Starting the day, we prepared to push ourselves on Day 2 of the Way for a 21 mile “long day” to set ourselves up for a five or six-day hike. The goal was to gun for Inversnaid, a small town on the map that would have a couple of places to stay, a fairly typical stopping point for Way hikers.
“A couple of places to stay” turned out to be entire description of the place, which was more of an outpost rather than a small town. The Inversnaid Hotel was the obvious and easy choice as the place to stay for the night, as it was the only one (of the total of two) places to stay with available rooms.
It was here where we came to meet tourists and travelers alike, sharing different goals, experiences, journeys and styles of travel, but all enjoying the ride.
The hotel, perched on the idyllic shores of Loch Lomond, offers a full range of services that makes sense given its remote location: accommodations, full breakfast and dinners (reservations required), bar and nightly entertainment. With its easy access to boat tours and ferries across the loch by its own harbour, easy access by road and an ample car park, and its prime location on the West Highland Way, it makes a good stop for visitors to the area.
By my guess from our stay, it does a roaring trade to two disparate groups: Way through-hikers and pension-age English tourists.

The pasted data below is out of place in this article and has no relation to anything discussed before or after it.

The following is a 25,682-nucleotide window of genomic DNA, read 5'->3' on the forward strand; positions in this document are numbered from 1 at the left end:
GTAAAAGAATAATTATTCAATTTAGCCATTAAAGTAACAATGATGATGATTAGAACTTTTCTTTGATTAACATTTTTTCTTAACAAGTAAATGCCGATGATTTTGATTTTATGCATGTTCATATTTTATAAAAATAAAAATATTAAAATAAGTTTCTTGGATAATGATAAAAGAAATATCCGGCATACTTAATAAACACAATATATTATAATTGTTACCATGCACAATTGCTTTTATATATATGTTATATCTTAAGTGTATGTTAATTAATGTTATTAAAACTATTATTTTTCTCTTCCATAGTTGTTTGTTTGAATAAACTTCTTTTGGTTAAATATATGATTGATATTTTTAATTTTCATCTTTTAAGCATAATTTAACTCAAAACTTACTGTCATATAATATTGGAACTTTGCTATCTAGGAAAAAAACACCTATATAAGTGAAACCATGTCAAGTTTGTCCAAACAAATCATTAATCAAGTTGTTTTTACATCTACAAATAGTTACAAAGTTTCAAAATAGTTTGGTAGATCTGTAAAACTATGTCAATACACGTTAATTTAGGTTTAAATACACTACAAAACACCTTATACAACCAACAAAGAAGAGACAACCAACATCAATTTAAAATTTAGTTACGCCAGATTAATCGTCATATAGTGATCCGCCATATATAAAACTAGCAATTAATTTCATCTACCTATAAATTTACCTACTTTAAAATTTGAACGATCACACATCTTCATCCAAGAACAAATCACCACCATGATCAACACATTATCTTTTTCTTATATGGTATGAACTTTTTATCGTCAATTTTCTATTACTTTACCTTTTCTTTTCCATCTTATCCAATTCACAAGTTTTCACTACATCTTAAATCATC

Arriving at the hotel, everything already taken care of by Bryan, I was simply happy at not having to hike any farther and knowing that I would soon have a shower, dinner and a pint. Walking through the hotel, waiting for dinner, lingering in the waiting rooms, I realized that The Crew was in the minority, since we were not English, over-55, or enjoying a nice little holiday on the Loch. Given my disdain for tours, pre-set menus, limited choices, and everything that smacks of the packaged experience, a bit of cynicism crept in. Mocking the hotel, the other people at the hotel, the upcoming dinner, the night’s entertainment; in my mind’s eye all of it was less meaningful than what we were doing, less taxing, less of an experience, less real.
After the night’s conversation and experiences, however, I admit I was wrong to mock. All of these people are out here, enjoying their lives and travels in their own way. So what if the night’s entertainer was only good because he was tremendously corny? So what is the crowd was good only through the irony of the place, the time, the music, their constrained feet-tapping, their love for the corny music?
Who is to say my way is better? My view switched, Bryan and Kevin were “right”, I was wrong to mock. The important thing is that they were out there, each living their way.